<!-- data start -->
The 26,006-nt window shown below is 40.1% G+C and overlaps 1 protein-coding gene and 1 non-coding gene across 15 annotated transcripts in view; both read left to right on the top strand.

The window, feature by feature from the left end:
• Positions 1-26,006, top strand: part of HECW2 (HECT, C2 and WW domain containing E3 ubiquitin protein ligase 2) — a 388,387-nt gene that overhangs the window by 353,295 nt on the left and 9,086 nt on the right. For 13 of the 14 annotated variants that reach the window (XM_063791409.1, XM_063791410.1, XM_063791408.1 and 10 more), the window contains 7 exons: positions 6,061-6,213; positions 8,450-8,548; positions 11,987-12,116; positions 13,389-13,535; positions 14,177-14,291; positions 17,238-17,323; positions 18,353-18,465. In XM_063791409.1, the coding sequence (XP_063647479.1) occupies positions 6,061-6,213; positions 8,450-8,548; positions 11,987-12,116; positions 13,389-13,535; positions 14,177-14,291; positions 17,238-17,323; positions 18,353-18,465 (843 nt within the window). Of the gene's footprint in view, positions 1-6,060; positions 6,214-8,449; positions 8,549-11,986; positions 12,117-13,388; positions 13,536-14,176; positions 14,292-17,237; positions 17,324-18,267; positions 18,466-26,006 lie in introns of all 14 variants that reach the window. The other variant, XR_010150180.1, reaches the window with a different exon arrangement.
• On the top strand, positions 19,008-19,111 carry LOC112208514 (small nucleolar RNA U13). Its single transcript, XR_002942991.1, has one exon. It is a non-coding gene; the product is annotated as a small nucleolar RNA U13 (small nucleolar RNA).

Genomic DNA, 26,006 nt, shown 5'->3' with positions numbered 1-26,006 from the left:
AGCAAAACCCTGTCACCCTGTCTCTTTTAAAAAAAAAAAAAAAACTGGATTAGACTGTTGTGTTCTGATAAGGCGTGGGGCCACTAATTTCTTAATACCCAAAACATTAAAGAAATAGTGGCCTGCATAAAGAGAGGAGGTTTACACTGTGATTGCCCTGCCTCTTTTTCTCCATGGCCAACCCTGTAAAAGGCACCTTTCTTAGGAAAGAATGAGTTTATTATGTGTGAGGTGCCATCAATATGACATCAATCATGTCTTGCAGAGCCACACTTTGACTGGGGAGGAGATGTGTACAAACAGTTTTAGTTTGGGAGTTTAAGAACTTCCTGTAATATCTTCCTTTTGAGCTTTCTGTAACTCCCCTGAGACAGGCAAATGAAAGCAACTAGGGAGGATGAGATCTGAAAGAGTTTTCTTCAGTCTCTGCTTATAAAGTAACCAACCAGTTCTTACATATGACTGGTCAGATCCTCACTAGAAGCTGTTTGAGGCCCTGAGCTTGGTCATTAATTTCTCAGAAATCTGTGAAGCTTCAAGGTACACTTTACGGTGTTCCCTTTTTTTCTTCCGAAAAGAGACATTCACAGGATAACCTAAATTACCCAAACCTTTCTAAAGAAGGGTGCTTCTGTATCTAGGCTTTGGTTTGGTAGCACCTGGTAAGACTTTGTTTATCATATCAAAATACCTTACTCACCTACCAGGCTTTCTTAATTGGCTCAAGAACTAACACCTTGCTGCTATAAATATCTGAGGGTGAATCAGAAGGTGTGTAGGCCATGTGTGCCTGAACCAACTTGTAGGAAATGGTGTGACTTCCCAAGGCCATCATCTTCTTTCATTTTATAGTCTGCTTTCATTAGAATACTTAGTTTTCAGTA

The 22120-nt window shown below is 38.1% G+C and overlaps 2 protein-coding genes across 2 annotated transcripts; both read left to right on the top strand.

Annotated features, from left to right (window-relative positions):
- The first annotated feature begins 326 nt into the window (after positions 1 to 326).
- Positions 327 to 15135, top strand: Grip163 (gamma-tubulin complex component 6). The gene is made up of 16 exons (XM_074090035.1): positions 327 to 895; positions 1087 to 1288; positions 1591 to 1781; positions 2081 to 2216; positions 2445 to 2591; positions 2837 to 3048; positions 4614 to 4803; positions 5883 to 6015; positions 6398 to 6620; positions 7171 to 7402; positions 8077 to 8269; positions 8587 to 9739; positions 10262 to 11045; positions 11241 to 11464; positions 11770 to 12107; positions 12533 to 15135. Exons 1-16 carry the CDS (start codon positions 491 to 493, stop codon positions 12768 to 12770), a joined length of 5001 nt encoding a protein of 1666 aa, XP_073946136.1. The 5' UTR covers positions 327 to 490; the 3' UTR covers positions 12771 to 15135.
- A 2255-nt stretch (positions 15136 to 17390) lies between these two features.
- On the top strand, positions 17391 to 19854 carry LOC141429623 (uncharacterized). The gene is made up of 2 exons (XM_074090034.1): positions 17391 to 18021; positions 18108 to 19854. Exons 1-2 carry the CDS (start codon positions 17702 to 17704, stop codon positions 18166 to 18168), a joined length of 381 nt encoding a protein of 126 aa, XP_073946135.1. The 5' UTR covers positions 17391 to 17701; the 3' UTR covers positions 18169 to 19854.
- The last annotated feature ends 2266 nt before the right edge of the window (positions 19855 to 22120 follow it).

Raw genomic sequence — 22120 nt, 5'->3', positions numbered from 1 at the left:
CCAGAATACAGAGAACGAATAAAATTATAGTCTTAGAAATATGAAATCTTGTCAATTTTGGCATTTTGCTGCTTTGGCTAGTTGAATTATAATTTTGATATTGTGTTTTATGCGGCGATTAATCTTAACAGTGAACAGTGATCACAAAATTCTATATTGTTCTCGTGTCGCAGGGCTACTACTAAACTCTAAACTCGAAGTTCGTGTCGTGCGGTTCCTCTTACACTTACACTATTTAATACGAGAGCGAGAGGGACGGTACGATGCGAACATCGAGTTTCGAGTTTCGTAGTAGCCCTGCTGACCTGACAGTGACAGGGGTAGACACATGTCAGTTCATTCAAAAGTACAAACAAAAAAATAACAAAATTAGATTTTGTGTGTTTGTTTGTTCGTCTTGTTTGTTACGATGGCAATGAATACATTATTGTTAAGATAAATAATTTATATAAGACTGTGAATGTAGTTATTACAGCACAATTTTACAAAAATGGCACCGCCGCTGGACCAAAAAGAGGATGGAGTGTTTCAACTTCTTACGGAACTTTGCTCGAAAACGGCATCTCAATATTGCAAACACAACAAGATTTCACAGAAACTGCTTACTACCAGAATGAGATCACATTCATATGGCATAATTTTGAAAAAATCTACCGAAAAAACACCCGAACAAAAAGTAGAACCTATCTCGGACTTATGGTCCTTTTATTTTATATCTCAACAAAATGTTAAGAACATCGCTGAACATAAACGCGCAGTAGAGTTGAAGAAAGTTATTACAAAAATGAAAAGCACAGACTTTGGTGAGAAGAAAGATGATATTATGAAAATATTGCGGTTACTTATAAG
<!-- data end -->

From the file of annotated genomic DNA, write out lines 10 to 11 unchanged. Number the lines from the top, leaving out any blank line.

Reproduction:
- Positions 327 to 15135, top strand: Grip163 (gamma-tubulin complex component 6). The gene is made up of 16 exons (XM_074090035.1): positions 327 to 895; positions 1087 to 1288; positions 1591 to 1781; positions 2081 to 2216; positions 2445 to 2591; positions 2837 to 3048; positions 4614 to 4803; positions 5883 to 6015; positions 6398 to 6620; positions 7171 to 7402; positions 8077 to 8269; positions 8587 to 9739; positions 10262 to 11045; positions 11241 to 11464; positions 11770 to 12107; positions 12533 to 15135. Exons 1-16 carry the CDS (start codon positions 491 to 493, stop codon positions 12768 to 12770), a joined length of 5001 nt encoding a protein of 1666 aa, XP_073946136.1. The 5' UTR covers positions 327 to 490; the 3' UTR covers positions 12771 to 15135.
- A 2255-nt stretch (positions 15136 to 17390) lies between these two features.